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  • Hustlers



    HUSTLERS fucking RULES! as stiletto-sharp & satisfying a story of financial crisis as Hollywood has made since 2008. Jennifer Lopez hasn’t been this good since Out of Sight. hell she wasn’t even this good *in* Out of Sight.

    HUSTLERS XXL is gonna be the best film ever made.

  • Knives Out

    Knives Out


    Rian Johnson’s “Knives Out” — a crackling, devious, and hugely satisfying old-school whodunnit with a modern twist — wants you to know that it takes place in the world of today. In fact, it wants you to know that it wants you to know. Hardly a minute goes by without some reference to the here and now of it all. When legendary crime novelist Harlan Thrombey (Christopher Plummer) is found dead the morning after his 85th birthday, it’s as if…

  • True History of the Kelly Gang

    True History of the Kelly Gang


    Nicholas Hoult interrogating a baby at gunpoint + Justin Kurzel's barren, demented, hyper-subjective vision of turn of the century Australia = a solid time at the cinema. all hail the man behind Assassin's Creed!

  • The Friend

    The Friend


    Gabriela Cowperthwaite’s “The Friend,” an honest but insistently scattershot true-life tearjerker adapted from the Esquire article of the same name, starts with its most cogent and powerful scene. Dane — a kind, soft, Totoro of a man played by the always sincere Jason Segel — sits on the porch of a midwestern home and plays a game with two young girls. Inside the house, their parents use the calculated moment of calm to strategize. Matthew Teague (Casey Affleck) sits alone…

  • Mosul



    It’s often said that specificity is the key to making something feel universal. It’s much less often said that universality is the key to making something feel specific. Matthew Michael Carnahan’s intense, relentless, and undeniably visceral “Mosul” — which takes both of these approaches at the same time as if trying to flank the truth from each side — provides all the evidence you’d ever need as to why that might be the case.

    A true enough story inspired by…

  • Waves



    WAVES feels like A24’s Magnolia. an operatic plea for people to be better to each other, and a cautionary tale about why you should be wary of anyone whose favorite Kanye album is The Life of Pablo. a whole lot of it doesn't work but i couldn't help but respect the ambition and open-heartedness of it all.

  • Babyteeth



    Rooted to the bloody tissue of real life and enameled with traces of early Jane Campion, “Babyteeth” is the kind of soft-hearted tearjerker that does everything in its power to rescue beauty from pain; the kind that feels like it would lose its balance and tip right off the screen if it stopped being able to walk the line between the two. And yet, despite a handful of shaky moments and a story that sounds like a supercut of all…

  • Guest of Honour

    Guest of Honour


    A riveting but utterly ridiculous melodrama about the burden of guilt and the value of bunny shit, Atom Egoyan’s “Guest of Honour” layers one absurd turn on top of another with the confidence of a veteran architect, and yet — even at its most perversely entertaining — this very unpredictable movie only feels as if it’s working in spite of itself.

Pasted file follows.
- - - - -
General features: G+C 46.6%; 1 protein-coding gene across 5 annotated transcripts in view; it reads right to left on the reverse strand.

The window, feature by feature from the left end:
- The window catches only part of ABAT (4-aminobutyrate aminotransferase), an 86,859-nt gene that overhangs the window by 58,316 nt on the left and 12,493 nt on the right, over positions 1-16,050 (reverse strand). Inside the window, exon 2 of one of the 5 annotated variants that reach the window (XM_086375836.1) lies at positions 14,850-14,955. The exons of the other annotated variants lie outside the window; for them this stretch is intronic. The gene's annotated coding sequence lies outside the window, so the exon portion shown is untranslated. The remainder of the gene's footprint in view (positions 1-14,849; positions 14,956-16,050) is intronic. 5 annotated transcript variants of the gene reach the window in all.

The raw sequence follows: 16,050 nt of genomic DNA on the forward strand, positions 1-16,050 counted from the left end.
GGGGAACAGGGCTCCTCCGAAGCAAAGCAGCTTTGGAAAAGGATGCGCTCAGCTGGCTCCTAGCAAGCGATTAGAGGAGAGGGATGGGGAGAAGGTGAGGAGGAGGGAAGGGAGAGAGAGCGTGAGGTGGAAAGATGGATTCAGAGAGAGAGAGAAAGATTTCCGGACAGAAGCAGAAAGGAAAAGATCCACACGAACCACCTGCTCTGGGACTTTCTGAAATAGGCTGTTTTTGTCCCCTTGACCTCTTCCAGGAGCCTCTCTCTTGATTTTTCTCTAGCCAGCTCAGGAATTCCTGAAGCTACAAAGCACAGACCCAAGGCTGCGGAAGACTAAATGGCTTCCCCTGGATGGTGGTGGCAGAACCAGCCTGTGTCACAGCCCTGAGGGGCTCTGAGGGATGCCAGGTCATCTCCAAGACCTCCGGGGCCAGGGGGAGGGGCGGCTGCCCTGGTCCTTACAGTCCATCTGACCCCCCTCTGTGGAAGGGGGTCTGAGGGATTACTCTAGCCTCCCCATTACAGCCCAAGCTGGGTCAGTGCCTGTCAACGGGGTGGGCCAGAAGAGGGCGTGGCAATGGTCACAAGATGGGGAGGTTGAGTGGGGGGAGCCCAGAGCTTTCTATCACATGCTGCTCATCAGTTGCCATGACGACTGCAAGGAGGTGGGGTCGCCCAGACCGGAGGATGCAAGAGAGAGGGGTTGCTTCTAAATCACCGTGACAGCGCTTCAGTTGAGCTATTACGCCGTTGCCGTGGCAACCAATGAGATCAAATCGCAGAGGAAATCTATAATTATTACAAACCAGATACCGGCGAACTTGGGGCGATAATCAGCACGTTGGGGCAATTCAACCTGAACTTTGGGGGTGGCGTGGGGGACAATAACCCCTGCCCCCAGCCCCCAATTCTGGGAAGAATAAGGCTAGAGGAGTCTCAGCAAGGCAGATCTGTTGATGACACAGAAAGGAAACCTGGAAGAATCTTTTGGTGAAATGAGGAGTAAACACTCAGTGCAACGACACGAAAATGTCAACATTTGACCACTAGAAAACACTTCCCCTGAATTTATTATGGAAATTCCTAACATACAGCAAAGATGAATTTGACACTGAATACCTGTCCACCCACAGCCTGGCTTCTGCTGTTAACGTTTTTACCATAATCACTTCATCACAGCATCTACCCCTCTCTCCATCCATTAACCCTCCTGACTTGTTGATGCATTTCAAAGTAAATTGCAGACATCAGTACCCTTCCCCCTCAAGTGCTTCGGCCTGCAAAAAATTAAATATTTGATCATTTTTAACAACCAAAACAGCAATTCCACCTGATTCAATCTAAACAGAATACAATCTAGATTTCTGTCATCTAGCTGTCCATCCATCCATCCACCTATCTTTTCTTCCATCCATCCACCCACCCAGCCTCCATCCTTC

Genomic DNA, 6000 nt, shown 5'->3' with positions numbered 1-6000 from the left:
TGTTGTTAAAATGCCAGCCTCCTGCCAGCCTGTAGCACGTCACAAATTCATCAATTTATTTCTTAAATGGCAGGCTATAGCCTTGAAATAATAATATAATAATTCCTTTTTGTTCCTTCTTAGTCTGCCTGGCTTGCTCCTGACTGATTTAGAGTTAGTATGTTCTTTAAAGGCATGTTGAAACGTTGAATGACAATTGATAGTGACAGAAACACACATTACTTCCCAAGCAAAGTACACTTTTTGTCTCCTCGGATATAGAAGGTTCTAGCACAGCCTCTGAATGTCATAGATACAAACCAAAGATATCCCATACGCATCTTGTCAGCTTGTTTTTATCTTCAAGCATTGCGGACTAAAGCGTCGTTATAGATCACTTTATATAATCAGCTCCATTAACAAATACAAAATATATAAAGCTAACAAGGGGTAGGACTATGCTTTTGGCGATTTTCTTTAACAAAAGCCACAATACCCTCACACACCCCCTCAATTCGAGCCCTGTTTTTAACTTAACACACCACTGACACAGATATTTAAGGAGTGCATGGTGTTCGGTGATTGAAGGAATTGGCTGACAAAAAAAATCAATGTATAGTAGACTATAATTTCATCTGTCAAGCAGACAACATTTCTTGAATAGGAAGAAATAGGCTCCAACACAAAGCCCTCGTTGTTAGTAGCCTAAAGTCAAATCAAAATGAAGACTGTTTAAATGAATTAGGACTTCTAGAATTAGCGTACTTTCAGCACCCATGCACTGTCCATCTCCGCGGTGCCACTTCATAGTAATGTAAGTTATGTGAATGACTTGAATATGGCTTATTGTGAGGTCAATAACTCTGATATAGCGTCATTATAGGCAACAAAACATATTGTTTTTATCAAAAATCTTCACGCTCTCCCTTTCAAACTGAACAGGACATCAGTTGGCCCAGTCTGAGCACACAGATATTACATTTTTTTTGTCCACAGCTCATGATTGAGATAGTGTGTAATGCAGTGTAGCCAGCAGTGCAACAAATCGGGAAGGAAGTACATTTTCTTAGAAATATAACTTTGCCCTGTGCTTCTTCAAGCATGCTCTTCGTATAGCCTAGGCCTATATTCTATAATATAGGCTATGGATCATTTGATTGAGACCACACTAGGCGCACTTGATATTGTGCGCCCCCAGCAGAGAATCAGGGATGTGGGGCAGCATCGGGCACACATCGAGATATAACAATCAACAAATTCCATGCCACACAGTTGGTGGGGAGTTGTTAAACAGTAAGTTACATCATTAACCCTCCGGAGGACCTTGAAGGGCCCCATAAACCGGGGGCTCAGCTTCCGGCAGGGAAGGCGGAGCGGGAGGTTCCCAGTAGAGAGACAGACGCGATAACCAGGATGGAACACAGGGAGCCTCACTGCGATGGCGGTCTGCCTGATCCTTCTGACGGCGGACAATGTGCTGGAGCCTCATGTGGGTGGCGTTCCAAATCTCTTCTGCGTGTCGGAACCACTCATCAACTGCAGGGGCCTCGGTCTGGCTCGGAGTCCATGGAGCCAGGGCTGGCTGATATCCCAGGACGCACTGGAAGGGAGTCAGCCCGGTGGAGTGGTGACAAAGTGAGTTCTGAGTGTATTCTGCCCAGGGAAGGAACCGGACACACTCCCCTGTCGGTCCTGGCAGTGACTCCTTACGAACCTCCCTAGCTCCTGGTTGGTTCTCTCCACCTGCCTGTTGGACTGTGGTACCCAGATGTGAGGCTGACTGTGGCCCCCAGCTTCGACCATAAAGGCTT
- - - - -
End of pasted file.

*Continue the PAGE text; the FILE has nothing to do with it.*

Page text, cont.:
Egoyan, a Canadian filmmaker who found success at a young age with hits like “Speaking Parts” and “The Sweet…

  • About Endlessness

    About Endlessness


    There’s something amusingly dry about the idea of a 76-minute film called “About Endlessness,” but Roy Andersson isn’t joking. Well, he isn’t only joking.

    A Swedish renegade whose pointillistic dioramas of the human condition are pieced together with drollness in much the same way as George Seurat’s landscapes were painted with dots, Andersson has always been amused by the sheer absurdity of life on Earth. His films laugh at the perversities of existence, the purgatorial likes of “Songs from the…

  • Martin Eden

    Martin Eden


    Jack London — an avowed socialist who found himself struggling to reconcile his political ideals with his personal success — intended for “Martin Eden” to be a damning critique of the individualism that spurred his fame. “White Fang” and “The Call of the Wild” had earned the low-born writer an invitation into high society, but he struggled to square the untamed working man he was with the celebrated author he’d suddenly become; still at heart the same person he had…

  • The King

    The King


    A large-budget, medieval war movie that’s loosely based on Shakespeare’s “Henriad” and the historical events that inspired those plays, David Michôd’s “The King” is so eager to be a mud-and-guts epic about inherited violence and the corruption of power that it loses sight of the rich coming-of-age story at its core. It’s hard for a good man to be king, and it’s even harder for a king to be a good man — that idea only feels relevant to the…

  • Wasp Network

    Wasp Network


    Even Wayne Gretzky missed the net a couple of times over the course of his career. An overstuffed espionage thriller that bites off more than it can chew and never manages to find its footing, Olivier Assayas’ “Wasp Network” is an exceedingly rare gaffe from one of the greatest filmmakers of the last 30 years. Even so, his restless genius can still be felt percolating below the surface and struggling to come up for air. While this scattered, staccato dramatization…